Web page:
“The situation forced the Mi-MBAs to use alternative medium for gathering claims requirements such as e-copies, validation pictures, and payment of claims through e-wallets and remittance centers, to still pay the claims benefits within one to five days from the date of notice,” he said.
Pagasa ng Pinoy Mutual Benefit Association, Inc. President Genaro L. Kong shared the same challenges. As of 2019, the Association was third in the industry in terms of highest contributions and second in terms of persons insured.
“Our partner MFIs (microfinance institutions) are struggling to recruit members. In fact, some of the MFI members resigned from the MFI program and did not take loan and eventually dropped from our microinsurance program. People are still afraid to go out and venture into small businesses due to COVID-19 and the uncertainties ahead,” he said.
“To be able to survive, we have reduced some cost and benefits of employees to counter the reduced premium,” he added.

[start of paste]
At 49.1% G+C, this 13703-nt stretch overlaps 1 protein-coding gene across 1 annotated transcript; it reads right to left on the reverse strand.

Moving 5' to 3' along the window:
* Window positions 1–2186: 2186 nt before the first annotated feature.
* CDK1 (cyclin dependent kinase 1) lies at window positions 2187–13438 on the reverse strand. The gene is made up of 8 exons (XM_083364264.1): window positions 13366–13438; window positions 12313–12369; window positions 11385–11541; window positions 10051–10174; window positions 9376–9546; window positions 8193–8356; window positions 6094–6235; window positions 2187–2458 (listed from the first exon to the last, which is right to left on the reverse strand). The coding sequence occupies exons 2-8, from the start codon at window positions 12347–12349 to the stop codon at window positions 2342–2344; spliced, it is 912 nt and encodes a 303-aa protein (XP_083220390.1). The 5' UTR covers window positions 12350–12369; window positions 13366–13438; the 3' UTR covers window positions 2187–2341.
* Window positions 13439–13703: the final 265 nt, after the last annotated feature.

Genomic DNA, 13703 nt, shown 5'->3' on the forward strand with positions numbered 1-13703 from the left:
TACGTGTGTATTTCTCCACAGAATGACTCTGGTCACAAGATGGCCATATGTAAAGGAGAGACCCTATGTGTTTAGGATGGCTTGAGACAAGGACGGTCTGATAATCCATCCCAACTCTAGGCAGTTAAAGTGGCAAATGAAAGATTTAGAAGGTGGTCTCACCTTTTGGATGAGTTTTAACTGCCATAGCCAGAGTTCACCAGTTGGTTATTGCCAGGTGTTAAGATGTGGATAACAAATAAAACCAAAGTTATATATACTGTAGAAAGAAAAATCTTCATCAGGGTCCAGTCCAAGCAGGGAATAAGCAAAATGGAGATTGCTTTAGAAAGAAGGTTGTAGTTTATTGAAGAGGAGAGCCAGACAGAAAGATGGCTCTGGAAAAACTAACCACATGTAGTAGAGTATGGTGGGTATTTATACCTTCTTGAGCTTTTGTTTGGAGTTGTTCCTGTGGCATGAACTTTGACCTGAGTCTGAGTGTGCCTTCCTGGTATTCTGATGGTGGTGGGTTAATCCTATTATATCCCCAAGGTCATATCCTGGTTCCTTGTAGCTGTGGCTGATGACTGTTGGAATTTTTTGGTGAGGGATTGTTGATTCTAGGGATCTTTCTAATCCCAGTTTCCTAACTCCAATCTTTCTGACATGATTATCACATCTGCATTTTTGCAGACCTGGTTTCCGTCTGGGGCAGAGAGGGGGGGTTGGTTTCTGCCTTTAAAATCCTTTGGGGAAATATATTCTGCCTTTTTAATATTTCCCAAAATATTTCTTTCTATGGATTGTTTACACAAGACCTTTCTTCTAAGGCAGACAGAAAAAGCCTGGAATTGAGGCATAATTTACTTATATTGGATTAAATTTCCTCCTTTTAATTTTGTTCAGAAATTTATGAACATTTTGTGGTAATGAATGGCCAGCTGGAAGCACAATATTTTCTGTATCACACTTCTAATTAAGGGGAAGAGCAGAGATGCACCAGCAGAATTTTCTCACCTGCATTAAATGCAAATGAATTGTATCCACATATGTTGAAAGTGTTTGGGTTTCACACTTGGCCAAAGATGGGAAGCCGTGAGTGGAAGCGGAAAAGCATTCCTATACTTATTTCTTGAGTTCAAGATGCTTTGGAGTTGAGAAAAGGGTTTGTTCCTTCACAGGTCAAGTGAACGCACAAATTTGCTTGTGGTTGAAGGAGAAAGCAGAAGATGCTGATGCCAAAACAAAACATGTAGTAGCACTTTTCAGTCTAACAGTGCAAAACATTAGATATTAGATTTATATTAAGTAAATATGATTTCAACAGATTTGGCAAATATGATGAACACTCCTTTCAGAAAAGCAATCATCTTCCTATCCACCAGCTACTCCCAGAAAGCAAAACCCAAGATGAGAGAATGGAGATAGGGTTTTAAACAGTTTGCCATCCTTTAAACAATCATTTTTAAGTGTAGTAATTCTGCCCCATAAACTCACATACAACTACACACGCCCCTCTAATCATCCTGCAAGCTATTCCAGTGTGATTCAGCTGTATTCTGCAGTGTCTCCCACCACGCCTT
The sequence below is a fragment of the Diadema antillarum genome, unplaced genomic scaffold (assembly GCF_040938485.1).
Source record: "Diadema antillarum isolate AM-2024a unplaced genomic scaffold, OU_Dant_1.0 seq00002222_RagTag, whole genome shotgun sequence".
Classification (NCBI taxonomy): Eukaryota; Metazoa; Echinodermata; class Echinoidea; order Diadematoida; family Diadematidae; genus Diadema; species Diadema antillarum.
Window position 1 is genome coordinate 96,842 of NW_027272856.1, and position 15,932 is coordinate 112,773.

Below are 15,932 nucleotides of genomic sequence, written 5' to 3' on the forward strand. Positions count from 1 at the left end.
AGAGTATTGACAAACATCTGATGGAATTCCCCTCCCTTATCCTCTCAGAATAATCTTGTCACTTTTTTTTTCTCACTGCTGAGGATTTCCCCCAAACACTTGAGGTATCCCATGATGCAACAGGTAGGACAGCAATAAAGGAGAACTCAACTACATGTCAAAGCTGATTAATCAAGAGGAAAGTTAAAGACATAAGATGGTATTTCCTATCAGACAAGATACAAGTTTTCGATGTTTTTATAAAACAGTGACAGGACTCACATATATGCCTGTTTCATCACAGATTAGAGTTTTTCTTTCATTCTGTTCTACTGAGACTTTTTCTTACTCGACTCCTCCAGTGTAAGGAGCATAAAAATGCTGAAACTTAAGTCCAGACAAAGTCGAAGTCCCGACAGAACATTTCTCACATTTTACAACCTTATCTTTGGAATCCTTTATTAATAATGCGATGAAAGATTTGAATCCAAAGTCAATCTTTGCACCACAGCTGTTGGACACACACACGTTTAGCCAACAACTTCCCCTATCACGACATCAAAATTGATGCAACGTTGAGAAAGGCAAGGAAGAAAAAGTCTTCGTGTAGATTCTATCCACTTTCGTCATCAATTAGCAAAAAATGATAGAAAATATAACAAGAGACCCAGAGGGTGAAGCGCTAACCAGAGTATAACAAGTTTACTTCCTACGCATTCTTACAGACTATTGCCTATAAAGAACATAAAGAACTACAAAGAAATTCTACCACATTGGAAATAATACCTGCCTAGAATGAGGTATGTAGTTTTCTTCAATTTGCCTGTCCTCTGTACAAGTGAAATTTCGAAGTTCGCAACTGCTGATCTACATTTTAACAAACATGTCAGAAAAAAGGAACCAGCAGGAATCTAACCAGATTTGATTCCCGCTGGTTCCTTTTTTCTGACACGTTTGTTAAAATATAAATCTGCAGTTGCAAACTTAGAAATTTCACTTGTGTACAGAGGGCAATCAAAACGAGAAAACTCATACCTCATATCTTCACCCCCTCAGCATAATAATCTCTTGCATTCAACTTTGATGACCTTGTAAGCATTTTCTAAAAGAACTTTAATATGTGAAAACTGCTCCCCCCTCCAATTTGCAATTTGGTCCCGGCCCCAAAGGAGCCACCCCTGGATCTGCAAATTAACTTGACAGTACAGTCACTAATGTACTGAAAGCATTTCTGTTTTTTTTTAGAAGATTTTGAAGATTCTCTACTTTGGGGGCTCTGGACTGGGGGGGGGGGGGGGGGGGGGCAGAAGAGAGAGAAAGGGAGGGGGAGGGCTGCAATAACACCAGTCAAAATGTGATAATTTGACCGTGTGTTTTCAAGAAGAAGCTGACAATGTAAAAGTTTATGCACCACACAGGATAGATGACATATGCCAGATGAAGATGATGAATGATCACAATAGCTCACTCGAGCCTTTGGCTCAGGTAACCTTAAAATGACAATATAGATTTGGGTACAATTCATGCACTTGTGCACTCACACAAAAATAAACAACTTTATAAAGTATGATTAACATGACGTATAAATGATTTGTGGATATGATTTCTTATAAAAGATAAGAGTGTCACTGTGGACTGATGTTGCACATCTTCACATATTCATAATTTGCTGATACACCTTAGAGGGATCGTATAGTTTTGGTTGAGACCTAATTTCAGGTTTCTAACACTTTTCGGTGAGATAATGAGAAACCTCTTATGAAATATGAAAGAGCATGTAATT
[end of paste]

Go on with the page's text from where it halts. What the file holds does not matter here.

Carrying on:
As of Sept. 30, total covered members for this year fell by 33% to 201,634 compared with 301,929 last year, in which Mr. Kong attributed it to the halting of the Association’s business operations during the pandemic from March 17 to June 15.
The number of claims for the nine-month period also declined by five percent and nine percent compared with the same period last year in terms of volume and value, Mr. Kong said.
Mr. Kong expects business operations to normalize by next year as vaccines become available, but also noted that it would be difficult for the industry should the situation deteriorate and stricter lockdowns would be imposed.
“We [would] need soft loans from the government, and tax breaks and exemptions,” Mr. Kong added.
For MiMAP’s Mr. Perez, it would help for the government to introduce capacity building support to help members build back their microenterprises, as well as provide low-interest wholesale funds for microfinance retail.